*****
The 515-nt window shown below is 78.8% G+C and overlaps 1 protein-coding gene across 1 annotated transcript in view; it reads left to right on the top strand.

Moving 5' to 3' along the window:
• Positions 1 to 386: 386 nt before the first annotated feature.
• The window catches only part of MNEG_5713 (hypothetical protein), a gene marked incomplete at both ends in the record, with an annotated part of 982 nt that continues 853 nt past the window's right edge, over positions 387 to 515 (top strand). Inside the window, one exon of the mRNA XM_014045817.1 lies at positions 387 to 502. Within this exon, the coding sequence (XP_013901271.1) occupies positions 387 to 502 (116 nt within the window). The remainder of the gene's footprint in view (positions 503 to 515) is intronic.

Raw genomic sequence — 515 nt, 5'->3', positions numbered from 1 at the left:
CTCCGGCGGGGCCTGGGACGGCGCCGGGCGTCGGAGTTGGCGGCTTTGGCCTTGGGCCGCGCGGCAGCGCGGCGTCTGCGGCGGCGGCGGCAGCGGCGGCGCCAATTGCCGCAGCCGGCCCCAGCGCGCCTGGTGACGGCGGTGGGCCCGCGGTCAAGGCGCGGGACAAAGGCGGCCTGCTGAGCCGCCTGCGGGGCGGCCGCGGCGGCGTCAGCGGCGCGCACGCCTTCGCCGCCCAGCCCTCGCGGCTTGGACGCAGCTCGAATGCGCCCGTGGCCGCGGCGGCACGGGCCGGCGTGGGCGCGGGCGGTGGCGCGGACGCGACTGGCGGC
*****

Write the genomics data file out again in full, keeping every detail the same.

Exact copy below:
The 515-nt window shown below is 78.8% G+C and overlaps 1 protein-coding gene across 1 annotated transcript in view; it reads left to right on the top strand.

Moving 5' to 3' along the window:
• Positions 1 to 386: 386 nt before the first annotated feature.
• The window catches only part of MNEG_5713 (hypothetical protein), a gene marked incomplete at both ends in the record, with an annotated part of 982 nt that continues 853 nt past the window's right edge, over positions 387 to 515 (top strand). Inside the window, one exon of the mRNA XM_014045817.1 lies at positions 387 to 502. Within this exon, the coding sequence (XP_013901271.1) occupies positions 387 to 502 (116 nt within the window). The remainder of the gene's footprint in view (positions 503 to 515) is intronic.

Raw genomic sequence — 515 nt, 5'->3', positions numbered from 1 at the left:
CTCCGGCGGGGCCTGGGACGGCGCCGGGCGTCGGAGTTGGCGGCTTTGGCCTTGGGCCGCGCGGCAGCGCGGCGTCTGCGGCGGCGGCGGCAGCGGCGGCGCCAATTGCCGCAGCCGGCCCCAGCGCGCCTGGTGACGGCGGTGGGCCCGCGGTCAAGGCGCGGGACAAAGGCGGCCTGCTGAGCCGCCTGCGGGGCGGCCGCGGCGGCGTCAGCGGCGCGCACGCCTTCGCCGCCCAGCCCTCGCGGCTTGGACGCAGCTCGAATGCGCCCGTGGCCGCGGCGGCACGGGCCGGCGTGGGCGCGGGCGGTGGCGCGGACGCGACTGGCGGC